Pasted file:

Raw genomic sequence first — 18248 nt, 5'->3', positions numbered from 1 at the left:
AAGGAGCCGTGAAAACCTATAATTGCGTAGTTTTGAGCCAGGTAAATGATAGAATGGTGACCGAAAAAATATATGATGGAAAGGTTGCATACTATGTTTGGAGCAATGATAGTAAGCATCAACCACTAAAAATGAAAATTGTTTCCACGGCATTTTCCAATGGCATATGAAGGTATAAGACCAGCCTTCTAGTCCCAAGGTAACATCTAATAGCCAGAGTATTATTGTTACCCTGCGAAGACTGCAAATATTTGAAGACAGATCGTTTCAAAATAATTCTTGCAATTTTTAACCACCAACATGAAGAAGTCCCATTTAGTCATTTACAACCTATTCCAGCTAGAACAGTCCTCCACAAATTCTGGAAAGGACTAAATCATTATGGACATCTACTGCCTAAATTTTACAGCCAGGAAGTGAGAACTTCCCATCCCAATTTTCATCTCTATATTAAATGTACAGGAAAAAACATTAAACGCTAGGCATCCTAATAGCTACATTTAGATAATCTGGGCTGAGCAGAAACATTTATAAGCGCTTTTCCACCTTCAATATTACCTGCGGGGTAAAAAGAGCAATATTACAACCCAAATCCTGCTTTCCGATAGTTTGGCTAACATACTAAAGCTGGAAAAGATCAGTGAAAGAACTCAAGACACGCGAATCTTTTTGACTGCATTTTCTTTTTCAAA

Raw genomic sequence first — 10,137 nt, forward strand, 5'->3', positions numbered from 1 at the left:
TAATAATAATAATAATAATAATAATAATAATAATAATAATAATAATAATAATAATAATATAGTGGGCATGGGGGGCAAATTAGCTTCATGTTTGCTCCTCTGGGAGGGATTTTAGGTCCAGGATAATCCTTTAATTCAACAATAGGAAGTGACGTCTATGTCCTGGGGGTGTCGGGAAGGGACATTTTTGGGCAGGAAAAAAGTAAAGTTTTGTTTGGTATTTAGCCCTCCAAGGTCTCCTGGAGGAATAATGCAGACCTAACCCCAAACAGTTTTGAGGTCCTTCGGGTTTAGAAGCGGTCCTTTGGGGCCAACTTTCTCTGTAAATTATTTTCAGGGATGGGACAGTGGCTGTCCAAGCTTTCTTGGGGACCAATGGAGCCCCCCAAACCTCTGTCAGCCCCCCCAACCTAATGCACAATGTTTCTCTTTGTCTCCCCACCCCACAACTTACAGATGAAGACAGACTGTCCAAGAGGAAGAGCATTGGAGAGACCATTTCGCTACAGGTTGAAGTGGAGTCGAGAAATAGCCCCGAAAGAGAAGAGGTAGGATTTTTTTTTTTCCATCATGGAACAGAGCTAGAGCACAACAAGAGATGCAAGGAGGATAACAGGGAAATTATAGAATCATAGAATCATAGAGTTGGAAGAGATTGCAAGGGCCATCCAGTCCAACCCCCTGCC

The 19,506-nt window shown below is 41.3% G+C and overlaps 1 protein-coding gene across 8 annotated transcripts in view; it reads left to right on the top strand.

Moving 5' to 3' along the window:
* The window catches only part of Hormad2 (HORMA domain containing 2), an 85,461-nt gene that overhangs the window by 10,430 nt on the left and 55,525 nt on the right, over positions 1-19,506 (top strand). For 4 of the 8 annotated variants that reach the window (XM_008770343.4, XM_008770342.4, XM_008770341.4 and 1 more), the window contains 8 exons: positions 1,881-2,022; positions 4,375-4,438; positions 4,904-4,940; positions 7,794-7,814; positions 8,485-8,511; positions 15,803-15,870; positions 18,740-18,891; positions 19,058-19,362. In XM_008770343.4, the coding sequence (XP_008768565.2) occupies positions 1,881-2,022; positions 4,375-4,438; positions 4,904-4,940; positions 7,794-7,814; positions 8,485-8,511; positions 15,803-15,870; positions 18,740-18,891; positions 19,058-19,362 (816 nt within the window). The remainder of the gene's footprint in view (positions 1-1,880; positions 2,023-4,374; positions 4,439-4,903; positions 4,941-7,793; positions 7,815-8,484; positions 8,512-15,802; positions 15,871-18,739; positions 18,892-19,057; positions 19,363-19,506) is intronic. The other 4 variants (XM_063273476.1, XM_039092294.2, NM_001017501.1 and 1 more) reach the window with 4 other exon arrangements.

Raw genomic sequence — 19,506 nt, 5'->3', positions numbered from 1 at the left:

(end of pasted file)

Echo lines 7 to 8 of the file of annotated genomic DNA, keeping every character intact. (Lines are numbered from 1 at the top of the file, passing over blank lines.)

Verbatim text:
* The window catches only part of Hormad2 (HORMA domain containing 2), an 85,461-nt gene that overhangs the window by 10,430 nt on the left and 55,525 nt on the right, over positions 1-19,506 (top strand). For 4 of the 8 annotated variants that reach the window (XM_008770343.4, XM_008770342.4, XM_008770341.4 and 1 more), the window contains 8 exons: positions 1,881-2,022; positions 4,375-4,438; positions 4,904-4,940; positions 7,794-7,814; positions 8,485-8,511; positions 15,803-15,870; positions 18,740-18,891; positions 19,058-19,362. In XM_008770343.4, the coding sequence (XP_008768565.2) occupies positions 1,881-2,022; positions 4,375-4,438; positions 4,904-4,940; positions 7,794-7,814; positions 8,485-8,511; positions 15,803-15,870; positions 18,740-18,891; positions 19,058-19,362 (816 nt within the window). The remainder of the gene's footprint in view (positions 1-1,880; positions 2,023-4,374; positions 4,439-4,903; positions 4,941-7,793; positions 7,815-8,484; positions 8,512-15,802; positions 15,871-18,739; positions 18,892-19,057; positions 19,363-19,506) is intronic. The other 4 variants (XM_063273476.1, XM_039092294.2, NM_001017501.1 and 1 more) reach the window with 4 other exon arrangements.

Raw genomic sequence — 19,506 nt, 5'->3', positions numbered from 1 at the left: